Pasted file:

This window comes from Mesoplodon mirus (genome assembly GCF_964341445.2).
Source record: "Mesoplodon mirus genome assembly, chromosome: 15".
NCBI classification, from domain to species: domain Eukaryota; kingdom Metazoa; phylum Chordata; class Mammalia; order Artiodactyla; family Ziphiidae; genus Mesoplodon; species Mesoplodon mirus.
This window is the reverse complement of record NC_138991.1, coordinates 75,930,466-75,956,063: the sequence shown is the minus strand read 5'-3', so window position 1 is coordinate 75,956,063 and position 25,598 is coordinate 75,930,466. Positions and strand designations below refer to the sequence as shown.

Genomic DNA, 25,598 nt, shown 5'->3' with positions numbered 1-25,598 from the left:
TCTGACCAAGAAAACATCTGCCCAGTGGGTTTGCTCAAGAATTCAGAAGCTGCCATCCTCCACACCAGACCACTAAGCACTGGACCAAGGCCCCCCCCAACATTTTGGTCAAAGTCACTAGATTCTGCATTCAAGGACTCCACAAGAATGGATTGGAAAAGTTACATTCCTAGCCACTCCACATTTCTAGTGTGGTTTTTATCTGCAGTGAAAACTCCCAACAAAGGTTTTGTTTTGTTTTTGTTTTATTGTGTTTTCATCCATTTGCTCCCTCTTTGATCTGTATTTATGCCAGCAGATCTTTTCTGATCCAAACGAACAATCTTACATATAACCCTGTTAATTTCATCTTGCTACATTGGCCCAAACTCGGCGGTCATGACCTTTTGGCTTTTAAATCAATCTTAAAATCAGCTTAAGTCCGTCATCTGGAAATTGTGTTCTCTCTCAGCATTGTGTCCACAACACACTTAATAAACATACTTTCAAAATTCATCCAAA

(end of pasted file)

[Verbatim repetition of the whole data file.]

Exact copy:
This window comes from Mesoplodon mirus (genome assembly GCF_964341445.2).
Source record: "Mesoplodon mirus genome assembly, chromosome: 15".
NCBI classification, from domain to species: domain Eukaryota; kingdom Metazoa; phylum Chordata; class Mammalia; order Artiodactyla; family Ziphiidae; genus Mesoplodon; species Mesoplodon mirus.
This window is the reverse complement of record NC_138991.1, coordinates 75,930,466-75,956,063: the sequence shown is the minus strand read 5'-3', so window position 1 is coordinate 75,956,063 and position 25,598 is coordinate 75,930,466. Positions and strand designations below refer to the sequence as shown.

Genomic DNA, 25,598 nt, shown 5'->3' with positions numbered 1-25,598 from the left:
TCTGACCAAGAAAACATCTGCCCAGTGGGTTTGCTCAAGAATTCAGAAGCTGCCATCCTCCACACCAGACCACTAAGCACTGGACCAAGGCCCCCCCCAACATTTTGGTCAAAGTCACTAGATTCTGCATTCAAGGACTCCACAAGAATGGATTGGAAAAGTTACATTCCTAGCCACTCCACATTTCTAGTGTGGTTTTTATCTGCAGTGAAAACTCCCAACAAAGGTTTTGTTTTGTTTTTGTTTTATTGTGTTTTCATCCATTTGCTCCCTCTTTGATCTGTATTTATGCCAGCAGATCTTTTCTGATCCAAACGAACAATCTTACATATAACCCTGTTAATTTCATCTTGCTACATTGGCCCAAACTCGGCGGTCATGACCTTTTGGCTTTTAAATCAATCTTAAAATCAGCTTAAGTCCGTCATCTGGAAATTGTGTTCTCTCTCAGCATTGTGTCCACAACACACTTAATAAACATACTTTCAAAATTCATCCAAA